REPRESENTATIVES from Somerset’s Areas of Outstanding Natural Beauty held “open and positive” talks with the county council to fight budget cuts which would hit the rural area.

Cllr David Hall, cabinet member for business, inward investment and policy at County Hall, met officers from the Quantock Hills, Mendip Hills, Blackdown Hills and Cranborne Chase AONBs in Taunton last Thursday to discuss how the partners can work together to deliver services.

The meeting heard no clear-cut decision has been made on any savings, and an agreement would be made between officers from funding partners and AONB managers to come up with ideas on how the teams can work productively together to secure a sustainable future for the services over the next few years.

The council is reportedly slashing its original budget of £45,000 to just £5,000 – 90% less than expected.

Drastic cuts could also see a reduction in the number of Quantock rangers in the area or possibly none at all.

Cllr Hall said: “We had an open and positive discussion about the challenges we all face and about planning for the sustainable future of our AONBs.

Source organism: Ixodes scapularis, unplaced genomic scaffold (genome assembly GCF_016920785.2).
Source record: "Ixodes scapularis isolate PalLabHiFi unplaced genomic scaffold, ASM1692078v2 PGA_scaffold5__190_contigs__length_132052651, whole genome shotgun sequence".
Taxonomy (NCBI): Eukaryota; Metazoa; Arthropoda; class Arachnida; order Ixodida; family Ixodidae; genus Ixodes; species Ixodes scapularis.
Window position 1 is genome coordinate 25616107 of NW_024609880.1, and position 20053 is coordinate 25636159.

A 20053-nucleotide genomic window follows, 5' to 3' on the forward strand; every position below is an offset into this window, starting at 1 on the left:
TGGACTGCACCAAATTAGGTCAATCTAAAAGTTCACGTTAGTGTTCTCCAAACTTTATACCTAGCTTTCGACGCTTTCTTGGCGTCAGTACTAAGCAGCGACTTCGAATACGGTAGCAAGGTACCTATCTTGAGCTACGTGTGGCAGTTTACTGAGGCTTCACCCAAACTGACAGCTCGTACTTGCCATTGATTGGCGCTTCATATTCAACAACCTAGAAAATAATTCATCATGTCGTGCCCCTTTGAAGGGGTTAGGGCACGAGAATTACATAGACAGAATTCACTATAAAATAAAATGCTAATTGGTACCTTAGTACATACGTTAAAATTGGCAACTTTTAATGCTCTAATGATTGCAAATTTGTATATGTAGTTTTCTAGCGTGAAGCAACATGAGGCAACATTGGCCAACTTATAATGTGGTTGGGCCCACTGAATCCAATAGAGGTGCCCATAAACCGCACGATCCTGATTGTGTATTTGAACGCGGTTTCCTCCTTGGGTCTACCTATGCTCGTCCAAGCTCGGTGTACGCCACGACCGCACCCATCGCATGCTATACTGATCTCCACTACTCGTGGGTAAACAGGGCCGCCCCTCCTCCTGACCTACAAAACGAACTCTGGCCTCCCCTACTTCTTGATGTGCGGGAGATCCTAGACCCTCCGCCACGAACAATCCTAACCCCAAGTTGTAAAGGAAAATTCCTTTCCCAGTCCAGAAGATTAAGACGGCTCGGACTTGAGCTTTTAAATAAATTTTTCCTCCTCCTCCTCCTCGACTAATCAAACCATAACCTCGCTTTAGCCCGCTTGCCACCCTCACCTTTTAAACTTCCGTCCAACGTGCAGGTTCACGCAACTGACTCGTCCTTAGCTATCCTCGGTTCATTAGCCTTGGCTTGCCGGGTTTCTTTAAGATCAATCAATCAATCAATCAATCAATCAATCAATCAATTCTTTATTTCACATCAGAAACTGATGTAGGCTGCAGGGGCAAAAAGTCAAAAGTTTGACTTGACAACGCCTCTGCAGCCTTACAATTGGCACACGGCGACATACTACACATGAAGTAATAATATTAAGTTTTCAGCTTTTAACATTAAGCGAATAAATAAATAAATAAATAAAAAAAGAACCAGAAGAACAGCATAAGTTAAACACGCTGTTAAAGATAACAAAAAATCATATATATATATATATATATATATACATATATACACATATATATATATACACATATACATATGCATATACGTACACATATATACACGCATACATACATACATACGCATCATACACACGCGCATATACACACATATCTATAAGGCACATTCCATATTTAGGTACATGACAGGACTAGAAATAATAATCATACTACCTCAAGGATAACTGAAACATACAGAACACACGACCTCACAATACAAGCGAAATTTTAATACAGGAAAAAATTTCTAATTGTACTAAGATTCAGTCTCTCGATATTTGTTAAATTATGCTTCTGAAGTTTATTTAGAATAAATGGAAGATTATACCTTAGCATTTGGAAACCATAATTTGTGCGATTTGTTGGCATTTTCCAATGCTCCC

“They’re important assets that contribute towards many environmental, economic and social objectives, and it was heartening that partners are committed to working together constructively to plan for their future so they continue their good work.”

Mick Lerry, Labour’s prospective parliamentary candidate for West Somerset and Bridgwater, said: “Somerset County Council is failing to understand that by spending £20,000 the council accrues £80,000 growth in their budget for an Area of Outstanding Natural Beauty.

“Unfortunately, the council is more concerned about cutting budgets.”

Friends of Quantocks’ Alan Hughes said: “The hills are vital to the health and well-being of people in Somerset.

“The relatively small loss in fact means a huge loss for the AONBs because it’s such a core part of the funding.”